ABS update: Parabis, Slater & Gordon, DAS Law and EY

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13 November 2015

Neil Kinsella watches Alistair Cook bounce his ball

Neil Kinsella watches Alistair Cook bounce his ball

The Parabis Group – the first law firm to be bought by a private equity business – is on the verge of being broken up, two months after problems first emerged.

The alternative business structure comprises defendant law firms Plexus Law and Greenwoods, claimant firm Cogent Law, and a range of non-legal insurance services from loss adjusting and rehabilitation to risk management.

After pulling out of talks with another private equity-backed defendant firm, Keoghs, Parabis said in a statement: “We can confirm that the Parabis Group has been in negotiations for the defendant and consumer law firms with a consortium of private individuals, led by Andrew McDougall and Tim Roberts, who represent the group’s original founders.

“Having considered and assessed both the founders and Keoghs’ bids, the Parabis board, with the support of the group’s key stakeholders, have entered into exclusivity with the founders. The sale transaction is due to complete in November 2015 and represents a positive outcome for our people and clients alike enabling our industry-leading lawyers to continue to provide the very highest quality of service and advice.”

Meanwhile, Slater & Gordon has opened a drop-in legal advice centre at its flagship Manchester office, with England cricket captain Alastair Cook guest of honour at its official launch this week. The firm has sponsored England’s top test run-scorer since the summer of 2014.

Alistair Cook 3Mr Cook said said: “In court, as in cricket, you always want your team to be better than the other side so choosing the right lawyer is vital.”

Since its launch in September, the centre – which is open 9am to 6pm, Monday to Friday – has averaged around 100 visitors per day. It includes private meeting rooms, a seating area where people can read legal literature and an activity corner for kids.

Simple matters can be handled at once, while serious or urgent cases are immediately referred to a specialist lawyer. There are also regular surgeries staffed by lawyers from different departments.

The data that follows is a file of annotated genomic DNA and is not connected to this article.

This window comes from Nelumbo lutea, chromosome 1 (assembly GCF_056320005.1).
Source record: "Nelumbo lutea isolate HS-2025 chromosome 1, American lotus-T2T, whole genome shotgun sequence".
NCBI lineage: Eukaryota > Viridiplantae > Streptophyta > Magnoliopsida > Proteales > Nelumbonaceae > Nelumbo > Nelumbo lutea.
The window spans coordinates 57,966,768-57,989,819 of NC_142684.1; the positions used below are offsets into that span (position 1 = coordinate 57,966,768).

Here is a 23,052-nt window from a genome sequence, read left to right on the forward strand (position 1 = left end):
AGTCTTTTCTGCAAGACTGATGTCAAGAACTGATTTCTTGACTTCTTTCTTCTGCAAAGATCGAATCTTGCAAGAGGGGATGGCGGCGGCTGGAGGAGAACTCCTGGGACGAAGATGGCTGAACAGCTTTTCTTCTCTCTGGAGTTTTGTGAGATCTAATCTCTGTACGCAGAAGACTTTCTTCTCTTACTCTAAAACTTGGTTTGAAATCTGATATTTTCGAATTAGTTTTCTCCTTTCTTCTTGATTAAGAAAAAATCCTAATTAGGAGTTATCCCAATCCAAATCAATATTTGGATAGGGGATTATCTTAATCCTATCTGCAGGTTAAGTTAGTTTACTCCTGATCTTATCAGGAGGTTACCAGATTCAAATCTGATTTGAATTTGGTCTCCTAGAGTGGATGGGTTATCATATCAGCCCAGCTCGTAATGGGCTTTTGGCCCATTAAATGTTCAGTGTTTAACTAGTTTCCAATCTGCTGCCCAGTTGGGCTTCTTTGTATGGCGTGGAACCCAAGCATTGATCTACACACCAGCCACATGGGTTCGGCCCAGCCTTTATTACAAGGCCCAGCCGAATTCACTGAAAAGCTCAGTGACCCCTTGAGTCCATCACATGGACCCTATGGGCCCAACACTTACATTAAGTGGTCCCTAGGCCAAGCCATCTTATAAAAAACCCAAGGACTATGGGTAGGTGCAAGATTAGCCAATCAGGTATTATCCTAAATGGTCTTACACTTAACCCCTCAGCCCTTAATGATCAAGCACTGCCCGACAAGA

Neil Kinsella, head of general law at Slater & Gordon, said: “We have many clients who are happy to contact us online or over the telephone, but for some there’s no substitute for the personal touch.”

James Christacos has been named managing director of DAS Law, the ABS owned by the eponymous legal expenses insurer.

He has held the post in a temporary capacity following the departure of founding managing director Kathryn Mortimer.

Mr Christacos qualified as a solicitor in 1997 and has since worked in private practice and in-house, holding a variety of legal, operational, sales, IT and project management roles. In 2005 he established a online legal marketing company Shop4Law, which matched lawyers with particular areas of specialism with clients requiring those services.

Christacos: rapid expansion

Christacos: rapid expansion

His focus more recently has been on legal process re-engineering. He said: “I am extremely excited by the opportunity to head up DAS Law. We are already a leading law firm in contentious employment, personal injury and civil and commercial litigation disputes and with the resource, appetite and ambition from both our parent company and our existing business partners we have a fabulous opportunity to rapidly extend our capability to addresses the funding and service delivery needs posed by the current judicial system.”

Finally, Big Four accountants EY has launched its first training contracts scheme. It became an ABS last December and now has a team of over 30 people, a figure it expects to double over the next year.

It is recruiting four trainees for each of the next two years. Applications close on 30 November.

At the end of the two years, it is expected that EY’s trainees will qualify as associates within the UK legal team and will not be required to re-apply for a permanent role.

In August, EY announced that it was removing academic qualifications from its entry criteria for its graduate, undergraduate and school leaver programmes, and this will apply to the trainee scheme too.

It means students are no longer required to have a minimum of 300 UCAS points (equivalent to three Bs) and a 2:1 degree to apply. Instead, EY uses a “new and enhanced suite of online ‘strengths’ assessments and numerical tests which are designed to assess the potential of applicants”.

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